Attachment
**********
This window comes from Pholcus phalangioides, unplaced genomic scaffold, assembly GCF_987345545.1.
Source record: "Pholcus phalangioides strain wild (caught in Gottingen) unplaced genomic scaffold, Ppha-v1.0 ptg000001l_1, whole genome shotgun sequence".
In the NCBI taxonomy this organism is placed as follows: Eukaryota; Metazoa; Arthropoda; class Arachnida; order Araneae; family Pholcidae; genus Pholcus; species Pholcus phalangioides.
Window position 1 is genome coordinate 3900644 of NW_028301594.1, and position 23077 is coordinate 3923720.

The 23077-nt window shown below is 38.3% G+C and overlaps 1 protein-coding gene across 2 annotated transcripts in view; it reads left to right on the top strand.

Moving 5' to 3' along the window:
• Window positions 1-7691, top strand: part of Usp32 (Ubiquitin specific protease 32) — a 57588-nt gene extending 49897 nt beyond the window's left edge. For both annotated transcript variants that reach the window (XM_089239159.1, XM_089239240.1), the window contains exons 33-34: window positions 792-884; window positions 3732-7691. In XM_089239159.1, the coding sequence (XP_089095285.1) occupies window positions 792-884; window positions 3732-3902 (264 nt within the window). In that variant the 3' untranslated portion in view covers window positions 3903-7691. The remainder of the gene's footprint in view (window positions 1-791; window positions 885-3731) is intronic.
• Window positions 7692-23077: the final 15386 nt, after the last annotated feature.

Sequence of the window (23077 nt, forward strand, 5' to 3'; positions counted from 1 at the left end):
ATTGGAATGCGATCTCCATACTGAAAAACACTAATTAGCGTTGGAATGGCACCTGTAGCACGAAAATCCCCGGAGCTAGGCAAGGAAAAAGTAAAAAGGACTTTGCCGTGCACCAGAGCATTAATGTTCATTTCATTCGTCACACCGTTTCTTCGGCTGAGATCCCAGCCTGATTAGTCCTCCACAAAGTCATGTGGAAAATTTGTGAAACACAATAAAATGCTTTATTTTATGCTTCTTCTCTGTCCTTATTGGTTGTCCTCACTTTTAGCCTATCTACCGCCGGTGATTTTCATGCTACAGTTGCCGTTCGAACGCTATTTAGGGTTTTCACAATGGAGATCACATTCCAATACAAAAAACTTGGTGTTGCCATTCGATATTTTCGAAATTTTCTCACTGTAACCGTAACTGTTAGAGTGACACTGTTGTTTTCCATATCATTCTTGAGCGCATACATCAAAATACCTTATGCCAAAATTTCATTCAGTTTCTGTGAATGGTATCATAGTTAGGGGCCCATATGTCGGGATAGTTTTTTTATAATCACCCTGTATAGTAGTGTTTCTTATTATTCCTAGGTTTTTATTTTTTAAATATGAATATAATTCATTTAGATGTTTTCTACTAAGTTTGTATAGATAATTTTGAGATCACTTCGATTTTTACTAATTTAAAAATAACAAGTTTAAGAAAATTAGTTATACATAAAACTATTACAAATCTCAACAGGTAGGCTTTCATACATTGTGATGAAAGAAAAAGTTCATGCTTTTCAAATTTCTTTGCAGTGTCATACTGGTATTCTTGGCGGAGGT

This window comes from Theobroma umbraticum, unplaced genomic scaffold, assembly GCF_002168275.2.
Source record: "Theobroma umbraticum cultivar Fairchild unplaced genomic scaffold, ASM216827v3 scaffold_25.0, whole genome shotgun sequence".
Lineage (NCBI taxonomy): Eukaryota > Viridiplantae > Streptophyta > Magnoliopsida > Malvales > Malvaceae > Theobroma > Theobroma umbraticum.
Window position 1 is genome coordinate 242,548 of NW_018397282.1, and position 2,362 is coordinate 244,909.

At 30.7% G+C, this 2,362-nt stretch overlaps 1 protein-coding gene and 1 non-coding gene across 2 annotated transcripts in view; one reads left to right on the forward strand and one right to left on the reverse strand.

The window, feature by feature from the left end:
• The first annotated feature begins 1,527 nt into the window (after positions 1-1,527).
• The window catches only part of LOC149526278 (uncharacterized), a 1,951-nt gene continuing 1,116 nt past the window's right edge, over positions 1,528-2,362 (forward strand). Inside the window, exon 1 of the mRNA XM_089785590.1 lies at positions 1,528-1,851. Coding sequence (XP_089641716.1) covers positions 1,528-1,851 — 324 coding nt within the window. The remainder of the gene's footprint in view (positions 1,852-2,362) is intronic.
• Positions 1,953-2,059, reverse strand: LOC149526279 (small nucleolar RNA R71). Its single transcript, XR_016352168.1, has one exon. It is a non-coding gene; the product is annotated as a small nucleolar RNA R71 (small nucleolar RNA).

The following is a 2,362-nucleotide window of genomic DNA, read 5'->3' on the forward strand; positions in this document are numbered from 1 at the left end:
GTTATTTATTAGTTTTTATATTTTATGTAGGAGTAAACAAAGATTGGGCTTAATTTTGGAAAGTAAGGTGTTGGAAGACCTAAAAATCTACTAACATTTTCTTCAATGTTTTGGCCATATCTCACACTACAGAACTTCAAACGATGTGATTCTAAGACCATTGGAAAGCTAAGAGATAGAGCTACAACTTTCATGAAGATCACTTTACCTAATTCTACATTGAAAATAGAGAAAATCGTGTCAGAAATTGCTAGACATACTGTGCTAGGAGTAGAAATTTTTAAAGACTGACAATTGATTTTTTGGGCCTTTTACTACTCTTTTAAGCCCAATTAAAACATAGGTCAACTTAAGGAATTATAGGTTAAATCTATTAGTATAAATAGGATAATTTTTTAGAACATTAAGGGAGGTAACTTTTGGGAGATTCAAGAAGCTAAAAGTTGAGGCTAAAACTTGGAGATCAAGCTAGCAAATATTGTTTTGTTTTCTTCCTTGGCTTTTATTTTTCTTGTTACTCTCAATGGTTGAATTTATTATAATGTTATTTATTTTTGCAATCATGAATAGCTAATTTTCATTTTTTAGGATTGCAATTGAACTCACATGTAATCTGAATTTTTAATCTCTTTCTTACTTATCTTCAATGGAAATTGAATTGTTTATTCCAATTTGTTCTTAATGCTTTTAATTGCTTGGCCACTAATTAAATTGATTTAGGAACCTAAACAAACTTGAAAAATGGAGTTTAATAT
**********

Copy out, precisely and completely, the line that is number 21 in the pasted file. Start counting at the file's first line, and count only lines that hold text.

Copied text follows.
GTTATTTATTAGTTTTTATATTTTATGTAGGAGTAAACAAAGATTGGGCTTAATTTTGGAAAGTAAGGTGTTGGAAGACCTAAAAATCTACTAACATTTTCTTCAATGTTTTGGCCATATCTCACACTACAGAACTTCAAACGATGTGATTCTAAGACCATTGGAAAGCTAAGAGATAGAGCTACAACTTTCATGAAGATCACTTTACCTAATTCTACATTGAAAATAGAGAAAATCGTGTCAGAAATTGCTAGACATACTGTGCTAGGAGTAGAAATTTTTAAAGACTGACAATTGATTTTTTGGGCCTTTTACTACTCTTTTAAGCCCAATTAAAACATAGGTCAACTTAAGGAATTATAGGTTAAATCTATTAGTATAAATAGGATAATTTTTTAGAACATTAAGGGAGGTAACTTTTGGGAGATTCAAGAAGCTAAAAGTTGAGGCTAAAACTTGGAGATCAAGCTAGCAAATATTGTTTTGTTTTCTTCCTTGGCTTTTATTTTTCTTGTTACTCTCAATGGTTGAATTTATTATAATGTTATTTATTTTTGCAATCATGAATAGCTAATTTTCATTTTTTAGGATTGCAATTGAACTCACATGTAATCTGAATTTTTAATCTCTTTCTTACTTATCTTCAATGGAAATTGAATTGTTTATTCCAATTTGTTCTTAATGCTTTTAATTGCTTGGCCACTAATTAAATTGATTTAGGAACCTAAACAAACTTGAAAAATGGAGTTTAATAT